PPC followed it's own course and never had to wait for Power first.

    You are just. plain. wrong. about this. The G5 was derived from POWER4 []. Wikipedia is not perfect, they refer to PowerPC processors as POWER architecture processors, in spite of the fact that they do not implement full POWER instruction sets. Since the ISA is the interface, this is a misnomer. But in all other regards they have the story right - all PowerPC processors are stripped versions of a POWER processor.

    PowerPC is an epic failure on the desktop and is proceeding to fail in the embedded market (it is losing market share even as I type this.) Its primary purpose has been to funnel money to IBM via Apple. Its primary effect on Apple computer was to hold them back by years. It's x86 that has given Apple a new lease on life. Trying to stick with PowerPC when it became clear that x86 was going to beat the living shit out of it was one of Apple's biggest mistakes, but you can add it to a long list of other big ones.

  • by level_headed_midwest ( 888889 ) on Monday February 16, 2009 @12:18PM (#26873231)

    I am surprised that they knocked the AMD Puma in the article while leaving the following piles of crap unmentioned:

    1. The original Covington Celerons with no L2 cache
    2. Original Pentiums with the FDIV bug
    3. The Pentium III Coppermine 1.13 GHz that was infamously unstable
    4. Socket 423 Pentium 4
    5. The Pentium 4 Prescott 3.6 and 3.8 that overheated and throttled at stock speeds on the stock heatsink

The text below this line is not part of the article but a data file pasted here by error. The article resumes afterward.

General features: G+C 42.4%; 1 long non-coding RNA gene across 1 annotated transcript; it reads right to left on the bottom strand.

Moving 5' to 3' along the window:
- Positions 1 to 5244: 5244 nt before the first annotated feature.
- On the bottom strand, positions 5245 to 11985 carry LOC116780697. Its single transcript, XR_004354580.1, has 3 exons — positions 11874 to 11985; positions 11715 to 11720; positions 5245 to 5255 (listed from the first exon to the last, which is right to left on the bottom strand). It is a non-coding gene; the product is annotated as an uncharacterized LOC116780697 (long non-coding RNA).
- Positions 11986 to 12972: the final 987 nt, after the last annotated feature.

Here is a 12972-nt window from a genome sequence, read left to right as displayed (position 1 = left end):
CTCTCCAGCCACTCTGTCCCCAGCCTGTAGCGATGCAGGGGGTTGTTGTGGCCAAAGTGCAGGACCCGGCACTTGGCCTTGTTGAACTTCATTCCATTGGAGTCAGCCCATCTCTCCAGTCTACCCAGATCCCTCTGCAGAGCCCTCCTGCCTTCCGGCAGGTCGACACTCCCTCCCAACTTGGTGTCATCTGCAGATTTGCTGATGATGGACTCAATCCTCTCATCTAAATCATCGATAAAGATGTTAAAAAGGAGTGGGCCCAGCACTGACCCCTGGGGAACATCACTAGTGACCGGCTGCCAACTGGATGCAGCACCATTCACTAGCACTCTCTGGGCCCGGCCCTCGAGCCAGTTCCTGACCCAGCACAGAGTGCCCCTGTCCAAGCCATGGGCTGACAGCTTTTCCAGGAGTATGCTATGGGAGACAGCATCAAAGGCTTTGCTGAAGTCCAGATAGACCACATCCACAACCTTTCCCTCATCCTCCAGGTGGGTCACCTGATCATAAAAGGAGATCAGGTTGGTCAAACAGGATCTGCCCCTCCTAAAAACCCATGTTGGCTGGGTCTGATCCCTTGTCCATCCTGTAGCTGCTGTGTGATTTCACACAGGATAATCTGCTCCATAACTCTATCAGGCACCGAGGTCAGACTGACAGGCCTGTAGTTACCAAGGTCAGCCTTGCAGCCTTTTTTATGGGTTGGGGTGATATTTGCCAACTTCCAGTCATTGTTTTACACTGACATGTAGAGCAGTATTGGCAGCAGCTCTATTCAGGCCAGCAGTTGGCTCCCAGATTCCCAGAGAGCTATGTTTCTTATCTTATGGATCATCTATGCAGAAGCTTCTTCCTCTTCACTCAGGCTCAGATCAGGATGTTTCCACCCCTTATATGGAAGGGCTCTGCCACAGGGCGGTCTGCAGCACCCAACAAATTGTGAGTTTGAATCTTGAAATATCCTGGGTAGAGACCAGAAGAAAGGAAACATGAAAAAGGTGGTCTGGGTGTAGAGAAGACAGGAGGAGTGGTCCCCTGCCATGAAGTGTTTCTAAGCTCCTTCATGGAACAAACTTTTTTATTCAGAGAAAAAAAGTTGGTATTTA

All of those chips were bigger duds or had bigger errors than even the TLB error in the BA/B2 Barcelona Opterons they mentioned in the "Part 1" article.

  • by TheLink ( 130905 ) on Tuesday February 17, 2009 @08:51AM (#26885043) Journal

    OK. Seems my assumption that the CFP2006 benchmarks are single threaded was wrong (it can be multithreaded and use multiple cores if "auto parallel"=yes).

    Even so, the POWER6 still doesn't seem that much faster - certainly not 100% faster.

    Back in 2007, the 2400MHz Intel Xeon 3060 still got a score of about 15 with only 1 core enabled. The 4.7GHz POWER6 score of 18.7 is not 50% or 100% more/faster than 15.

    See: [] []

    You have to understand it's a bit hard to do apples to apples comparisons because:

    1) Though IBM did post a 5GHz POWER6 score of 20.1 last year (2008), I don't see "cores=1" submissions for Intel chips last year.
    2) There are no cores > 1 scores for POWER6.

    As it is, I'm inclined to think that the x86 has caught up with the POWER6's CFP2006 performance, if not surpassed it already.

    My reasoning is the POWER6 has not got much faster since 2007 (4.7GHz -> 5GHz, with no change in architecture).

    Whereas the 3733MHz Intel Core i7-965 Extreme Edition is definitely a lot faster than the 2400MHz Intel Xeon 3060 - (which got a score of 15 with one core).

    The i7 is a new architecture with maybe 10-15% faster per clock, and 3733MHz is a fair bit faster than 2400MHz (BTW the performance/watt is very competitive too).

    So it's near certain that a 3.733GHz i7 would beat a 5GHz POWER6 in single core performance in both CFP2006 and CINT2006.

    It's impressive how fast the x86 can go :p.

    I don't think it's going to be easy for the POWER/SPARC/Itanium teams to beat the x86 in performance, or even performance/watt (for high performance computing).